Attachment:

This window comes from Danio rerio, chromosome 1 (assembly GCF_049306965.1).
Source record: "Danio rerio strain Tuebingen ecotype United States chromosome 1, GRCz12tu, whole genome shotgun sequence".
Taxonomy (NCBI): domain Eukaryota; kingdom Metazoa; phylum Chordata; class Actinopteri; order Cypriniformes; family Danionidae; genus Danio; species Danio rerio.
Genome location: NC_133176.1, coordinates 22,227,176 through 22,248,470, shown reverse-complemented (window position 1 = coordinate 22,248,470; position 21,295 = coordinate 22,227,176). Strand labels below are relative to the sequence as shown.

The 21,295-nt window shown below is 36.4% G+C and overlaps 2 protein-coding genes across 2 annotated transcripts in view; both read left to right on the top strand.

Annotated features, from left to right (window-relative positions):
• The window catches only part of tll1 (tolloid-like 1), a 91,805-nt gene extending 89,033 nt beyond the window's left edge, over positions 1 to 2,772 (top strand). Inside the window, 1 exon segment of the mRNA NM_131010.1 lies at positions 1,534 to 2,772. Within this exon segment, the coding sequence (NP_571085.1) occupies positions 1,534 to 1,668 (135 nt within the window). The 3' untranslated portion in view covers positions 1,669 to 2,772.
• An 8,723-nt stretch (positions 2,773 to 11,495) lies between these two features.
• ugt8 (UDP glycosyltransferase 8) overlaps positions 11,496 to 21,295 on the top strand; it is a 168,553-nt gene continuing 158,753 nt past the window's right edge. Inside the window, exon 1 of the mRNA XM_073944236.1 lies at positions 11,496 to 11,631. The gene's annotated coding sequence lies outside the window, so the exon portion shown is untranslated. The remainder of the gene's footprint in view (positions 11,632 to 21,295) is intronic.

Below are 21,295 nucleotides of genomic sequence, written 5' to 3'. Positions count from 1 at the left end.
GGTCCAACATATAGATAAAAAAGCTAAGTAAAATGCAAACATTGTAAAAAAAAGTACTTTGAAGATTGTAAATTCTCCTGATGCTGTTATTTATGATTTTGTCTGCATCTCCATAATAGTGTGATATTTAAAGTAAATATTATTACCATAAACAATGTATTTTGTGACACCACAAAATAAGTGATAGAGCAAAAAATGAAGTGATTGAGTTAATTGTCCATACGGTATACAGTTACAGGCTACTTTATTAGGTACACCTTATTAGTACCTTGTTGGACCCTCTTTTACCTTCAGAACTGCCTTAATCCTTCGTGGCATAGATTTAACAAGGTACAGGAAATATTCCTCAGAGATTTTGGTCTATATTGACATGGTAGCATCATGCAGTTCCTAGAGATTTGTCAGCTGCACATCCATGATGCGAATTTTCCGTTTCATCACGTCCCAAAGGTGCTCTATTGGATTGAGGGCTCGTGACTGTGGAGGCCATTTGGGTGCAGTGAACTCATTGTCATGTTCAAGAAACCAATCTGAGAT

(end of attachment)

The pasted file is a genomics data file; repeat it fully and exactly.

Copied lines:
This window comes from Danio rerio, chromosome 1 (assembly GCF_049306965.1).
Source record: "Danio rerio strain Tuebingen ecotype United States chromosome 1, GRCz12tu, whole genome shotgun sequence".
Taxonomy (NCBI): domain Eukaryota; kingdom Metazoa; phylum Chordata; class Actinopteri; order Cypriniformes; family Danionidae; genus Danio; species Danio rerio.
Genome location: NC_133176.1, coordinates 22,227,176 through 22,248,470, shown reverse-complemented (window position 1 = coordinate 22,248,470; position 21,295 = coordinate 22,227,176). Strand labels below are relative to the sequence as shown.

The 21,295-nt window shown below is 36.4% G+C and overlaps 2 protein-coding genes across 2 annotated transcripts in view; both read left to right on the top strand.

Annotated features, from left to right (window-relative positions):
• The window catches only part of tll1 (tolloid-like 1), a 91,805-nt gene extending 89,033 nt beyond the window's left edge, over positions 1 to 2,772 (top strand). Inside the window, 1 exon segment of the mRNA NM_131010.1 lies at positions 1,534 to 2,772. Within this exon segment, the coding sequence (NP_571085.1) occupies positions 1,534 to 1,668 (135 nt within the window). The 3' untranslated portion in view covers positions 1,669 to 2,772.
• An 8,723-nt stretch (positions 2,773 to 11,495) lies between these two features.
• ugt8 (UDP glycosyltransferase 8) overlaps positions 11,496 to 21,295 on the top strand; it is a 168,553-nt gene continuing 158,753 nt past the window's right edge. Inside the window, exon 1 of the mRNA XM_073944236.1 lies at positions 11,496 to 11,631. The gene's annotated coding sequence lies outside the window, so the exon portion shown is untranslated. The remainder of the gene's footprint in view (positions 11,632 to 21,295) is intronic.

Below are 21,295 nucleotides of genomic sequence, written 5' to 3'. Positions count from 1 at the left end.
GGTCCAACATATAGATAAAAAAGCTAAGTAAAATGCAAACATTGTAAAAAAAAGTACTTTGAAGATTGTAAATTCTCCTGATGCTGTTATTTATGATTTTGTCTGCATCTCCATAATAGTGTGATATTTAAAGTAAATATTATTACCATAAACAATGTATTTTGTGACACCACAAAATAAGTGATAGAGCAAAAAATGAAGTGATTGAGTTAATTGTCCATACGGTATACAGTTACAGGCTACTTTATTAGGTACACCTTATTAGTACCTTGTTGGACCCTCTTTTACCTTCAGAACTGCCTTAATCCTTCGTGGCATAGATTTAACAAGGTACAGGAAATATTCCTCAGAGATTTTGGTCTATATTGACATGGTAGCATCATGCAGTTCCTAGAGATTTGTCAGCTGCACATCCATGATGCGAATTTTCCGTTTCATCACGTCCCAAAGGTGCTCTATTGGATTGAGGGCTCGTGACTGTGGAGGCCATTTGGGTGCAGTGAACTCATTGTCATGTTCAAGAAACCAATCTGAGAT